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Messages - tsteven4

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106
Gear Talk / Re: 1984 Specialized Expedition
« on: June 30, 2009, 08:38:07 am »
Dan,

I thought of one more thing you should watch out for on your bike.  I had a sudden and total failure of the front brake cable stop on my 84 specialized expedition while descending the Cime de la Bonette.  The cable stop consisted of two parts.  The first is a bracket that is clamped under the headset nut.  It has a hole at the other end slightly larger than the diameter of the brake cable housing.  The second part was a small round piece that the brake cable ran through.  It was seated in the small hole of the first part and prevented (for a number of years) the cable housing from going through the hole.  On this descent the small round part disintegrated causing a total failure of the front brake.  There was no indication this small part was about to fail.  I would recommend replacing the cable stop immediately if you still have the original.

107
Gear Talk / Re: 1984 Specialized Expedition
« on: June 28, 2009, 08:55:09 am »
Nice bike.  I rode a 1984 specialized expedition for many miles, and I still take it out for the occasional retro ride.  But the parts issue eventually motivated me to buy another bicycle for touring.  By the way, the list price in 1984 was $699.  The only problem I had was that the bosses in the forks for mounting a blackburn low rider front rack were in the wrong place!  Specialized eventually came up with some brackets so I could mount the rack.

For advice on cold setting see http://www.sheldonbrown.com/frame-spacing.html.  My preference would be to find a local frame builder to do the work as opposed to a bike shop.  They are used to setting the spacing and alignment.

You might want to consider using a road hub with 130mm spacing and a mountain cogset.
See http://www.sheldonbrown.com/k7.html

With a new cogset I would certainly recommend a new chain.  You may also need some new chainrings, perhaps just the smallest.  Scary story about the front wheel.  You have to wonder about the back wheel after that!

108
We pack a bit in the boxes as shown in the pictures including the front panniers, and carry on the back panniers with the sleeping bags, tent, and other stuff inside.  We snap the back panniers together to pretend they are one object, but it is necessary to separate them to get them in the overhead bins.  We usually have a small box inside the bike box with stuff that you are not allowed to carry on (knife, clean stove, NO fuel).  In the photos you can see a wooden spreader we make to help prevent the front wheel from being crushed.  The plywood pieces on the end prevent it from punching through the box.  The front fender is tied on top of the front wheel.  The rear rack is upside down over the rear wheel.  There is a wooden spreader to prevent the rear rack from being crushed as well.  Also get a front fork spreader from a bike shop to prevent the front fork from being bent or poking through the bottom of the box.  We also remove the rear derailleur and tie it behind the rear rack to prevent the derailleur hanger from being bent.  You need to be careful when you reattach it not to strip the threads in the derailleur hanger.  It is best to remove the chain so the chain doesn't try to twist the derailleur as you are threading or unthreading the bolt into the derailleur hanger.  Chain removal/installation is easier these days with a master link, e.g. sram powerlink.  Also shown is a trick to open a master link on a dirty chain.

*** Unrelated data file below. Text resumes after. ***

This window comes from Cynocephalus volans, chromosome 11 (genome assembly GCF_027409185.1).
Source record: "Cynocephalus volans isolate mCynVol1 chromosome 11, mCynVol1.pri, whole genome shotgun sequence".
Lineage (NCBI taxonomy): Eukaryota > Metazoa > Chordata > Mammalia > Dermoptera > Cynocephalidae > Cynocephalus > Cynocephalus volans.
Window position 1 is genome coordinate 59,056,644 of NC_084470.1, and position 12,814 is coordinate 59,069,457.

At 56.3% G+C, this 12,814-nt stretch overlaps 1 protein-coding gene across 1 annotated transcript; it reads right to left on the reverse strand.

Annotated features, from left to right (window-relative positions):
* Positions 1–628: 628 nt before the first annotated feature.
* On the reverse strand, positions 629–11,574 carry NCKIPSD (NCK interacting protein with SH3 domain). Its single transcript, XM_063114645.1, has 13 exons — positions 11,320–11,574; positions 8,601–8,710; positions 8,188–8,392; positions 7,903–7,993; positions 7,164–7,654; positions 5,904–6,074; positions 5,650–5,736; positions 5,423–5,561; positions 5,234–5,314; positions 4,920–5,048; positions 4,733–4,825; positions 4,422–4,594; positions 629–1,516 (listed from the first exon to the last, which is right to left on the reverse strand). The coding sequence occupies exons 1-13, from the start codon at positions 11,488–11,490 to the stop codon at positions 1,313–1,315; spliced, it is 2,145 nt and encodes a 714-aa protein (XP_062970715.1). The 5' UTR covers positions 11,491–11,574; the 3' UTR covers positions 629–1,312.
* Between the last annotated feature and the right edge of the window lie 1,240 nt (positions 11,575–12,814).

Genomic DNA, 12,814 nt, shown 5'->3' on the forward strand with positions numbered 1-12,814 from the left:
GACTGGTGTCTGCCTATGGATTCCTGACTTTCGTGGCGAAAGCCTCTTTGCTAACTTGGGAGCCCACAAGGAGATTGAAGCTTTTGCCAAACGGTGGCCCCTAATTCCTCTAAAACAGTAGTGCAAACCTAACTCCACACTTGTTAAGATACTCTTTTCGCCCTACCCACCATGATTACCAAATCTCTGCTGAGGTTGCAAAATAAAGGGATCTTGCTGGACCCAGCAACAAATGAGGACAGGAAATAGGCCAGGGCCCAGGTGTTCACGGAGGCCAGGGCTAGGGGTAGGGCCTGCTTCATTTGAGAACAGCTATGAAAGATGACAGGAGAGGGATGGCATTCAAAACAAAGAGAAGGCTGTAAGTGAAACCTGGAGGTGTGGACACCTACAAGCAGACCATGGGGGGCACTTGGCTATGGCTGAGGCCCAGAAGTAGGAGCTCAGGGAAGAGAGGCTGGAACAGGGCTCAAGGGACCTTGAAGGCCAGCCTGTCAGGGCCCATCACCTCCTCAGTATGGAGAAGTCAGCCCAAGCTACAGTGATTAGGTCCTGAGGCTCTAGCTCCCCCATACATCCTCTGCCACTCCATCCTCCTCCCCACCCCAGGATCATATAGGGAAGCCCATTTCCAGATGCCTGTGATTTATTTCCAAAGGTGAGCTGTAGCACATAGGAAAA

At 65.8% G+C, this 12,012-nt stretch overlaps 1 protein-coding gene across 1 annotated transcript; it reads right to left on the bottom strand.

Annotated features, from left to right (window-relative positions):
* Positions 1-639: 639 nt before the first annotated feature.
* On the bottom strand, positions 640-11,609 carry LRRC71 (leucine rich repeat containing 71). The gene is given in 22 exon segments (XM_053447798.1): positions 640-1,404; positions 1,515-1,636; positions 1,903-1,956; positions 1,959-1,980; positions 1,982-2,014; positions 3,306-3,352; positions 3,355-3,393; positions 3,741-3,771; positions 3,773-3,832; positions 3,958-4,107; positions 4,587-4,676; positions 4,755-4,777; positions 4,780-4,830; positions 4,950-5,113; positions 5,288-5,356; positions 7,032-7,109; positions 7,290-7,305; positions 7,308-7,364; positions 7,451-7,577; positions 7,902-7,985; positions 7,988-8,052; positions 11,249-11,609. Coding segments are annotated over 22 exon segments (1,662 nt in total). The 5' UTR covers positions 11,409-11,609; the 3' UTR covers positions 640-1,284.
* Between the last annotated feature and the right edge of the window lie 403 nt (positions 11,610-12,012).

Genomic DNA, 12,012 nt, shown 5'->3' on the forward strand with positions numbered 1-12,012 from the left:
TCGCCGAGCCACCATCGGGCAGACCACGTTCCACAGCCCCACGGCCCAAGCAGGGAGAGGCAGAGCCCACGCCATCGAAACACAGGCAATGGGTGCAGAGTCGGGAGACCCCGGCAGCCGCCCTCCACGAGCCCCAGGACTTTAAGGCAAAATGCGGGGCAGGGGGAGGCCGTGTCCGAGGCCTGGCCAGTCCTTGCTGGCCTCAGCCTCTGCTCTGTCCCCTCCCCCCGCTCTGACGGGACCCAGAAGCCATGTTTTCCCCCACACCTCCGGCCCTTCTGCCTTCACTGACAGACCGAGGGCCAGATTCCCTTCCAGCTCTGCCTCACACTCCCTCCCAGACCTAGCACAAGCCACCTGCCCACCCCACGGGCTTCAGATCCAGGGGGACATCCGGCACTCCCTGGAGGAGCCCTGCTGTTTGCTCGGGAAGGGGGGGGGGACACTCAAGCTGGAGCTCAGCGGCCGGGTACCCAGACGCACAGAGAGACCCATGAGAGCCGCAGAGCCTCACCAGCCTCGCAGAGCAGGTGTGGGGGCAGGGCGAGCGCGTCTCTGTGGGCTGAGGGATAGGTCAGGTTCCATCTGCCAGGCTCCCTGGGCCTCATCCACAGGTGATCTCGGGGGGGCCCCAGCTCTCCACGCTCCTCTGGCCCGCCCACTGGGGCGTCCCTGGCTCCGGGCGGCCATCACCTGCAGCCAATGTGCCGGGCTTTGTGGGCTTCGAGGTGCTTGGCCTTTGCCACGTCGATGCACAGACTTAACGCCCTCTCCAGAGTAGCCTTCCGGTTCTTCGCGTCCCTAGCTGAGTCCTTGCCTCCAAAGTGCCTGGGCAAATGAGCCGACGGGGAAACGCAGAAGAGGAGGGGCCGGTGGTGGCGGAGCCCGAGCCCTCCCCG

109
Colorado / Re: Introduce Yourself
« on: April 16, 2009, 09:36:18 pm »
Hi,

I am Steve, and my wife Lin & in I live in Boulder.  I have managed to spend about 3% of my life on tour, starting with a Athens to London ride 30 years ago.  We have a set of local rides we like to do every spring to train for our summer tour.  You can see some of these at http://tsteven4.qwestoffice.net/BoulderRides/index.html.  If you would like to join us for some of these warm ups login and click the email link by my user name at the left margin.

Happy Cycling,
Steve

110
General Discussion / Re: HELP!
« on: April 08, 2009, 08:40:12 am »
angewrite,

I have online versions of the ac routes at http://tsteven4.qwestoffice.net/
I think they are much more useful for route planning that actually riding, but in a desperate situation maybe you can get enough information from them to continue until the next section.

steve

111
Routes / Re: Google Earth files of Adventure Cycling Routes
« on: March 26, 2009, 05:01:11 pm »
I have update the maps and kmz files of all the routes with the latest Adventure Cycling gps data.  The Washington Parks route was added.  These following routes were updated: Atlantic Coast, Florida, Great Divide, Great Parks, Lake Erie, North Lakes, Northern Tier, Pacific Coast, Southern Tier, Tidewater Potomac, Transamerica, Underground Railroad and Western Express.  I will be excited to see the Sierra Cascades Route when it becomes available!